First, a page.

Metropolitan News-Enterprise


Tuesday, January 17, 2012


Page 3


Access Commission Opposes AB1208, Cites Effect on ‘Vulnerable Populations’


By a MetNews Staff Writer


A statewide collaborative commission of judges, lawyers, and civic leaders has come out against AB1208.

The bill, which was introduced by last year, must pass the Assembly by Jan. 31 or else it dies for this year under legislative rules. Assemblyman Charles Calderon, D-Industry, sponsored the measure, which proposes increasing administrative and financial autonomy for trial courts.

Third District Court of Appeal Justice Ronald Robie and Los Angeles attorney Joanne Caruso, who are chair and vice-chair of the California Commission on Access to Justice, sent a letter to Calderon objecting to the passage of his bill on Thursday in which they asserted, “AB1208 will have the unintended effect of reducing access to the courts for the most vulnerable populations in the state that has been shaped in recent years by the Judicial Council.”

They praised the “visionary leadership” of the council for “creating a true single statewide branch of government,” which has allowed “many advances in the past 15 years improving access to our judicial system for some of California’s most vulnerable residents.”

Robie, a former Judicial Council member, and Caruso wrote that the commission “is concerned about returning to the times when a lack of access to the courts was common, as was true before trial court unification and state trial court funding were established.”

In particular, they said they feared AB1208 could undermine funding for self-help centers and services for litigants with limited English proficiency, the uniformity of local rules and procedures, and support for developing statewide “best practices.”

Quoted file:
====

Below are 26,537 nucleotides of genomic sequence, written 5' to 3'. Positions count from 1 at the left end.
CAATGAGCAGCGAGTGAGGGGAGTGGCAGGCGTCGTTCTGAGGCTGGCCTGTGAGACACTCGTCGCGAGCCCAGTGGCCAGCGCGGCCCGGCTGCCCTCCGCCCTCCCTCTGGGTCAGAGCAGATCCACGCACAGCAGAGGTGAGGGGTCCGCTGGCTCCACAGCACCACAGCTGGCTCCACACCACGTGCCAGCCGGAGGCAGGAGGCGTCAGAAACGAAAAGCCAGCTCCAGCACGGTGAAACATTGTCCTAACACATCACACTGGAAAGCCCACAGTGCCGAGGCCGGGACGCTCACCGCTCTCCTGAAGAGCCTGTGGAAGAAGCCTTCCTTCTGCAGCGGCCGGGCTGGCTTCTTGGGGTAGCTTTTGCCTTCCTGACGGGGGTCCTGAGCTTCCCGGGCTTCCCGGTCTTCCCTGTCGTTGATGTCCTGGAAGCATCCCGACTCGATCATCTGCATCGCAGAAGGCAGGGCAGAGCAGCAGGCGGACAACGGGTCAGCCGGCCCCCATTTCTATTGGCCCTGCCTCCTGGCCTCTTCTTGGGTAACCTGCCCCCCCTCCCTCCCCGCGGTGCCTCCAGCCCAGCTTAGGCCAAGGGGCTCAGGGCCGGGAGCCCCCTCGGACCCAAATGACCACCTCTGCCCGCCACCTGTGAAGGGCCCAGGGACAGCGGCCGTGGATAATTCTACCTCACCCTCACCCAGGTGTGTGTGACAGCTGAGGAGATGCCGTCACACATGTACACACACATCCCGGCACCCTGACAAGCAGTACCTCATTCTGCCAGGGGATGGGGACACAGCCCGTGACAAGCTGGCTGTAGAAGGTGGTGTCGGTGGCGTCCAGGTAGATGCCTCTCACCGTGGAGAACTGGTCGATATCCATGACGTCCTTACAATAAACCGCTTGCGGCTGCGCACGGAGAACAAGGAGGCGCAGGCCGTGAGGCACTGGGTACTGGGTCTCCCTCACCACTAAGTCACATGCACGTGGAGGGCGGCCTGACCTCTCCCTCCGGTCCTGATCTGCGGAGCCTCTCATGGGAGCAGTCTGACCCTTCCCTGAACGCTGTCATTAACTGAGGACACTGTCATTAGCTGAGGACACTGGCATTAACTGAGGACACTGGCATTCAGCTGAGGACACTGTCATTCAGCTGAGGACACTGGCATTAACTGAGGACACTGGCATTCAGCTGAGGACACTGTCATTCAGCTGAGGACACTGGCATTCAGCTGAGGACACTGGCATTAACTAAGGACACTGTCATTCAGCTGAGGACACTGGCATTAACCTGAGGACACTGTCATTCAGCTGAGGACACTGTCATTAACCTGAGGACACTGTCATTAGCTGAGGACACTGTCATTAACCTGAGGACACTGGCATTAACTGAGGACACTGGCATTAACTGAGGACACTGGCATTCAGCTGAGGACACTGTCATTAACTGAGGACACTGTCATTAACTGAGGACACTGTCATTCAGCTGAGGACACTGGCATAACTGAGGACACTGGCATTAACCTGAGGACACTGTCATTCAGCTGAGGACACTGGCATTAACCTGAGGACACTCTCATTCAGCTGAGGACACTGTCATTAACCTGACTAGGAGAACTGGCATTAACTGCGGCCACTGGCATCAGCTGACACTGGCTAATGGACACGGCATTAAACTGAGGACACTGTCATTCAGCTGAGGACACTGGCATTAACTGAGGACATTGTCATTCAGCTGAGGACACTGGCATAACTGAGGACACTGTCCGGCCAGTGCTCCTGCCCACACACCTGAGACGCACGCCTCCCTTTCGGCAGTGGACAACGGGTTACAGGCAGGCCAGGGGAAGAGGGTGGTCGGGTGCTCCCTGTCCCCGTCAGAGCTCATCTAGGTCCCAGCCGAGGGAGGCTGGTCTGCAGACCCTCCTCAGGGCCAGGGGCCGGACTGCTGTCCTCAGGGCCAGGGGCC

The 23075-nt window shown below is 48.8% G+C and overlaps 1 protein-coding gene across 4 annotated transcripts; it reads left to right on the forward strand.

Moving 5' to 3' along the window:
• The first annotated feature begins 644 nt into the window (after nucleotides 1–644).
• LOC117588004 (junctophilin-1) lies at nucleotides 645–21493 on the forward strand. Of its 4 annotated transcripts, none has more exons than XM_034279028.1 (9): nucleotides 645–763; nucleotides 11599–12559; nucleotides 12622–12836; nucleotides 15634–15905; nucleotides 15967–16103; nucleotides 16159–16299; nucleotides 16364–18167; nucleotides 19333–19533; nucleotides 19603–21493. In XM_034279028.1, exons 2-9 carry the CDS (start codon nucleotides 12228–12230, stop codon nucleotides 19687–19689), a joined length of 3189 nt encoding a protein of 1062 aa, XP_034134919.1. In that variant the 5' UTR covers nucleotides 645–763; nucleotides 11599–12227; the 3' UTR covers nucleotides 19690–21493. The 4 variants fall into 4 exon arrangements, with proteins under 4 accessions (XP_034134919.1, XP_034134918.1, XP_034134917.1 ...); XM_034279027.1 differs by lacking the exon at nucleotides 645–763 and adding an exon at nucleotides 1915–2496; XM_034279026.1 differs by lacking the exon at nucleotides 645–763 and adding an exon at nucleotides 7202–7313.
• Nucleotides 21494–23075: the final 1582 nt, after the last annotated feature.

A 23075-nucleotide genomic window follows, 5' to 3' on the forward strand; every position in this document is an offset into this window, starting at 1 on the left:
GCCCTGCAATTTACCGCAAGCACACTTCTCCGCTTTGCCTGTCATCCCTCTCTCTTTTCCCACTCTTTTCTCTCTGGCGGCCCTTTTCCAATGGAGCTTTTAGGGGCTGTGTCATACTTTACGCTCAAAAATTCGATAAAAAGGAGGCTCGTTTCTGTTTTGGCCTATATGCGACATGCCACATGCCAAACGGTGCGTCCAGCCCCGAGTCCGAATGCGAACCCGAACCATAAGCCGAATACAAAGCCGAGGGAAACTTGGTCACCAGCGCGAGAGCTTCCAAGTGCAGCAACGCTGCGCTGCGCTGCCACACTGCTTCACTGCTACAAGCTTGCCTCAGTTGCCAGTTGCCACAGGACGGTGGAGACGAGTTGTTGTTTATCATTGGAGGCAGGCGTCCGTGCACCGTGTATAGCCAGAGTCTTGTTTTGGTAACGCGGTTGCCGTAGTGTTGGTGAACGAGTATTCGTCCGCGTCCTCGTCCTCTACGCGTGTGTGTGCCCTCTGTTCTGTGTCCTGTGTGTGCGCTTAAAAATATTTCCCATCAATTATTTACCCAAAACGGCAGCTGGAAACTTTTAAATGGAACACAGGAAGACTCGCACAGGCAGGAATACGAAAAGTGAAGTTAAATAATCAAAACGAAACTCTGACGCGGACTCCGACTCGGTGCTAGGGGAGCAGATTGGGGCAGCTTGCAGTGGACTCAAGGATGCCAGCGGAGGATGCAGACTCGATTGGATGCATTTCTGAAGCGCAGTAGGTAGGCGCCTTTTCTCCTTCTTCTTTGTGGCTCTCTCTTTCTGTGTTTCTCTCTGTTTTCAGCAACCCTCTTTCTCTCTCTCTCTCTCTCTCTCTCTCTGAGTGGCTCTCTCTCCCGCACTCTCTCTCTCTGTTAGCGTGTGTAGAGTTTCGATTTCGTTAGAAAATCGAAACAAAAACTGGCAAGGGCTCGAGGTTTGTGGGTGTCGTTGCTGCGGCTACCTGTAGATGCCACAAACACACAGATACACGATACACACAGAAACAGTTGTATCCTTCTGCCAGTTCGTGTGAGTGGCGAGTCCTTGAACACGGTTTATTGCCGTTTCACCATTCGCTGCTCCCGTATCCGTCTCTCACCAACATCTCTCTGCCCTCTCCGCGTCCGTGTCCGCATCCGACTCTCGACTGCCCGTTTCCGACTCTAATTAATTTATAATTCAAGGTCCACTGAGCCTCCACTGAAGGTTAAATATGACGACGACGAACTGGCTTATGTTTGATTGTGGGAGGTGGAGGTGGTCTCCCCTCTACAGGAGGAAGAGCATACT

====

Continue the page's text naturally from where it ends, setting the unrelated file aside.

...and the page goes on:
Local courts “dealing with many other legitimate demands on scarce resources,” and with the autonomy to make “difficult fiscal, programmatic and administrative decisions,” could decide to cut programs assisting the poor and underrepresented as a cost-savings measure, Robie and Caruso warned, since these “are easy targets in such an environment….”

Additional opposition to AB1208 came last week from the presiding judges from 42 of California’s 58 trial courts, who joined the chairman of the Trial Court Presiding Judge Advisory Committee in signing a letter against the proposed measure.

Support for Calderon’s legislation continues to come from the Alliance of California Judges, which on Friday solicited members to “redouble your efforts” in contacting lawmakers and advocating for AB 1208’s passage.

The alliance directors, in a mass email, acknowledged the presiding judges’ letter, but pointed our that “they did not purport to speak for their courts.”

Those who signed the letter, the alliance noted, comprise less than three percent of the state’s trial court judges, “and even if they spoke for every member of their courts—which they do not—they would not represent half of the state’s judges.”

“We remain convinced that AB 1208 is strongly favored by judges, whether those judges publicly voice their support or not,” the directors said.


Copyright 2012, Metropolitan News Company